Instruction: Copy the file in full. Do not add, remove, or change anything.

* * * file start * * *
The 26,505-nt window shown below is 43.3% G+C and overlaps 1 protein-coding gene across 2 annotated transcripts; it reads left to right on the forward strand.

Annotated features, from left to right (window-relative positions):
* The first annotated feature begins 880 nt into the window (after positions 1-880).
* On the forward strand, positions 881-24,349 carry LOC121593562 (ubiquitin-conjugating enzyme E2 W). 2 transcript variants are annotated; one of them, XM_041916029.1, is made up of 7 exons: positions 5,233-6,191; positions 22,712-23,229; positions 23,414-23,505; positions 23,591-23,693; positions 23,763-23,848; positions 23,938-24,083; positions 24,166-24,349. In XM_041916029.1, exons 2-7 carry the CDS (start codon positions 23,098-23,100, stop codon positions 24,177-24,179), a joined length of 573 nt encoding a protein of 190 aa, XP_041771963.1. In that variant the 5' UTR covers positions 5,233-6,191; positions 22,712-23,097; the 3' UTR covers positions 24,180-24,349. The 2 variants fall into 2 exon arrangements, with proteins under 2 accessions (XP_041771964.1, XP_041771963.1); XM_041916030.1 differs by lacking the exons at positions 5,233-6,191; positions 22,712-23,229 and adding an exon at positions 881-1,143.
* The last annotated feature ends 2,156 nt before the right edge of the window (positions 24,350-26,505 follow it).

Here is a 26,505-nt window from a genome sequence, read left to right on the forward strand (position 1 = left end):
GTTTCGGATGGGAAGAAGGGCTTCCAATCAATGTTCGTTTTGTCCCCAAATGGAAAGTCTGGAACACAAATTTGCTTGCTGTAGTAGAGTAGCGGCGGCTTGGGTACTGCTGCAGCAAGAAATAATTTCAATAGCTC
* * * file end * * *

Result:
The 26,505-nt window shown below is 43.3% G+C and overlaps 1 protein-coding gene across 2 annotated transcripts; it reads left to right on the forward strand.

Annotated features, from left to right (window-relative positions):
* The first annotated feature begins 880 nt into the window (after positions 1-880).
* On the forward strand, positions 881-24,349 carry LOC121593562 (ubiquitin-conjugating enzyme E2 W). 2 transcript variants are annotated; one of them, XM_041916029.1, is made up of 7 exons: positions 5,233-6,191; positions 22,712-23,229; positions 23,414-23,505; positions 23,591-23,693; positions 23,763-23,848; positions 23,938-24,083; positions 24,166-24,349. In XM_041916029.1, exons 2-7 carry the CDS (start codon positions 23,098-23,100, stop codon positions 24,177-24,179), a joined length of 573 nt encoding a protein of 190 aa, XP_041771963.1. In that variant the 5' UTR covers positions 5,233-6,191; positions 22,712-23,097; the 3' UTR covers positions 24,180-24,349. The 2 variants fall into 2 exon arrangements, with proteins under 2 accessions (XP_041771964.1, XP_041771963.1); XM_041916030.1 differs by lacking the exons at positions 5,233-6,191; positions 22,712-23,229 and adding an exon at positions 881-1,143.
* The last annotated feature ends 2,156 nt before the right edge of the window (positions 24,350-26,505 follow it).

Here is a 26,505-nt window from a genome sequence, read left to right on the forward strand (position 1 = left end):
GTTTCGGATGGGAAGAAGGGCTTCCAATCAATGTTCGTTTTGTCCCCAAATGGAAAGTCTGGAACACAAATTTGCTTGCTGTAGTAGAGTAGCGGCGGCTTGGGTACTGCTGCAGCAAGAAATAATTTCAATAGCTC